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Publication numberUS7761294 B2
Publication typeGrant
Application numberUS 11/285,353
Publication dateJul 20, 2010
Filing dateNov 23, 2005
Priority dateNov 25, 2004
Fee statusPaid
Also published asCN1783211A, CN100585697C, EP1662481A2, EP1662481A3, US20060111900
Publication number11285353, 285353, US 7761294 B2, US 7761294B2, US-B2-7761294, US7761294 B2, US7761294B2
InventorsChan-woo Kim
Original AssigneeLg Electronics Inc.
Export CitationBiBTeX, EndNote, RefMan
External Links: USPTO, USPTO Assignment, Espacenet
Speech distinction method
US 7761294 B2
Abstract
A speech distinction method, which includes dividing an input voice signal into a plurality of frames, obtaining parameters from the divided frames, modeling a probability density function of a feature vector in state j for each frame using the obtained parameters, and obtaining a probability P0 that a corresponding frame will be a noise frame and a probability P1 that the corresponding frame will be a speech frame from the modeled PDF and obtained parameters. Further, a hypothesis test is performed to determine whether the corresponding frame is a noise frame or speech frame using the obtained probabilities P0 and P1.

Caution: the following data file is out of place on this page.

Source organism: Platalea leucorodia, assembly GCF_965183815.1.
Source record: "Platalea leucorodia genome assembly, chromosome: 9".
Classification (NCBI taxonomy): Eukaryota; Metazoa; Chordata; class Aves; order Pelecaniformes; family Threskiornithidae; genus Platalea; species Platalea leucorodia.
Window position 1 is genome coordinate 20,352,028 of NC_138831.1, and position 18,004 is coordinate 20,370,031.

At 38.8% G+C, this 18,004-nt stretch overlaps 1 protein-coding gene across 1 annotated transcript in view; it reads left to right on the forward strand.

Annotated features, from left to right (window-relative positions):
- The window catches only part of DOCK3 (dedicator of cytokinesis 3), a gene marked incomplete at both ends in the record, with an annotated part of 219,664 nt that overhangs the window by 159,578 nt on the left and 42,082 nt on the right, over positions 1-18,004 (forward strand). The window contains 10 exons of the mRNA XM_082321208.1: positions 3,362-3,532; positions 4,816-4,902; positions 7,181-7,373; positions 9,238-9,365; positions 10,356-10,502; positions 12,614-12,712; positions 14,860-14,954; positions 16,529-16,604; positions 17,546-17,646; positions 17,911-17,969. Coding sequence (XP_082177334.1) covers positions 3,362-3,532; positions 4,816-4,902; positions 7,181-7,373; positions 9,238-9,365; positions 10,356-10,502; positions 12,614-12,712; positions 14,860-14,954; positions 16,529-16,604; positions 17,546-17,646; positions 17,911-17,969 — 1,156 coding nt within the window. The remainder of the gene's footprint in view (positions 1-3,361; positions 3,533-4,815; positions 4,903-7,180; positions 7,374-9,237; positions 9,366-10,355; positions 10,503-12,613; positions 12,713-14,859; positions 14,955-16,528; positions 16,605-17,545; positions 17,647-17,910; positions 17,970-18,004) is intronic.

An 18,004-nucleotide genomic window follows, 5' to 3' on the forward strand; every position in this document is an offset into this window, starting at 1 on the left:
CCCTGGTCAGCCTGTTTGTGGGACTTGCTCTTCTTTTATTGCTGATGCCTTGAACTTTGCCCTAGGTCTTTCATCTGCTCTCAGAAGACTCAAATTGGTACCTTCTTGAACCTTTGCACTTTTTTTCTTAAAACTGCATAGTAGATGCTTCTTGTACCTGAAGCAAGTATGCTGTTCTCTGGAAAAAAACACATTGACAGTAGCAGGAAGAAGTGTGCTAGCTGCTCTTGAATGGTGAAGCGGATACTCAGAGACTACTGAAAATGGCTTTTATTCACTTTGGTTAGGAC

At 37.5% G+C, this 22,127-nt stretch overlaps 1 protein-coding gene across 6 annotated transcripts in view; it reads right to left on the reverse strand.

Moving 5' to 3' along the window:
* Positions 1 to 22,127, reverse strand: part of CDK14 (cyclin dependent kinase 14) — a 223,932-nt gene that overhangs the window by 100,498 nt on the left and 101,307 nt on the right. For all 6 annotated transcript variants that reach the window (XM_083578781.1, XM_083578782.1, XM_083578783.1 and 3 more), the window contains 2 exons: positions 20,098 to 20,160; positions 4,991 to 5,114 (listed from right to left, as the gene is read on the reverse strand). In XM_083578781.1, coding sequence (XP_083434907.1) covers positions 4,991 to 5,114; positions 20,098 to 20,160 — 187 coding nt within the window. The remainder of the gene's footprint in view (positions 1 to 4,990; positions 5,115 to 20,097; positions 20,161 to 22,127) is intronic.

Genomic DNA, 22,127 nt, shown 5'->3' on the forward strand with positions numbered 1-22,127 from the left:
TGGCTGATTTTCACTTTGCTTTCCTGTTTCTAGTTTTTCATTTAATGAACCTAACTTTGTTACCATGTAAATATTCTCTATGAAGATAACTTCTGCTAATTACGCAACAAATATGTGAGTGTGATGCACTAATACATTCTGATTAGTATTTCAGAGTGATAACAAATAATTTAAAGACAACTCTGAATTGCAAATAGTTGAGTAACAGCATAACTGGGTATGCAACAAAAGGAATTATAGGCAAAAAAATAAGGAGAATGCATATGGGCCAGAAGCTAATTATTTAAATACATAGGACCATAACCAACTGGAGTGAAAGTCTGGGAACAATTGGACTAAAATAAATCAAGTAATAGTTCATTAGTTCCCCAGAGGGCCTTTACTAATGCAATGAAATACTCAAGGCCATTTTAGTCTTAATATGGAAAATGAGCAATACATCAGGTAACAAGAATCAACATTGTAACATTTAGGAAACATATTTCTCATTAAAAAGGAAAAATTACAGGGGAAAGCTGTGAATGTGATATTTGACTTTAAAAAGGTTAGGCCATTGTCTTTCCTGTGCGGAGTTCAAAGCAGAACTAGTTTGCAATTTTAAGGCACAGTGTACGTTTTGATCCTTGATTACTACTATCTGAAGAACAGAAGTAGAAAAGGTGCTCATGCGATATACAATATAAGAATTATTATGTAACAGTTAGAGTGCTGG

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Claims(24)
1. A method for distinguishing speech with a voice activity detector including a processor and a memory, the method comprising:
dividing, via the processor, an input voice signal into a plurality of frames;
obtaining, via the processor, parameters from the divided frames;
modeling, via the processor, a probability density function of a feature vector in state j for each frame using the obtained parameters;
obtaining, via the processor, a maximum probability P0 of each state that a corresponding frame will be a noise frame and a maximum probability P1 of each state that the corresponding frame will be a speech frame from the modeled PDF and obtained parameters;
performing, via the processor, a hypothesis test to determine whether the corresponding frame is a noise frame or speech frame using the obtained probabilities P0 and P1; and
storing data corresponding to the determined speech frame in the memory.
2. The method of claim 1, wherein the parameters comprise:
a speech feature vector o obtained from a frame;
a mean vector mjk of a feature of a kth mixture in state j;
a weighting value cjk for the kth mixture in state j;
a covariance matrix Cjk for the kth mixture in state j;
a prior probability P(H0) that one frame will be a noise frame;
a prior probability P(H1) that one frame will be a speech frame;
a conditional probability P(H0,j|H0) that a current state will be the jth state of a noise frame when assuming the frame is a noise frame; and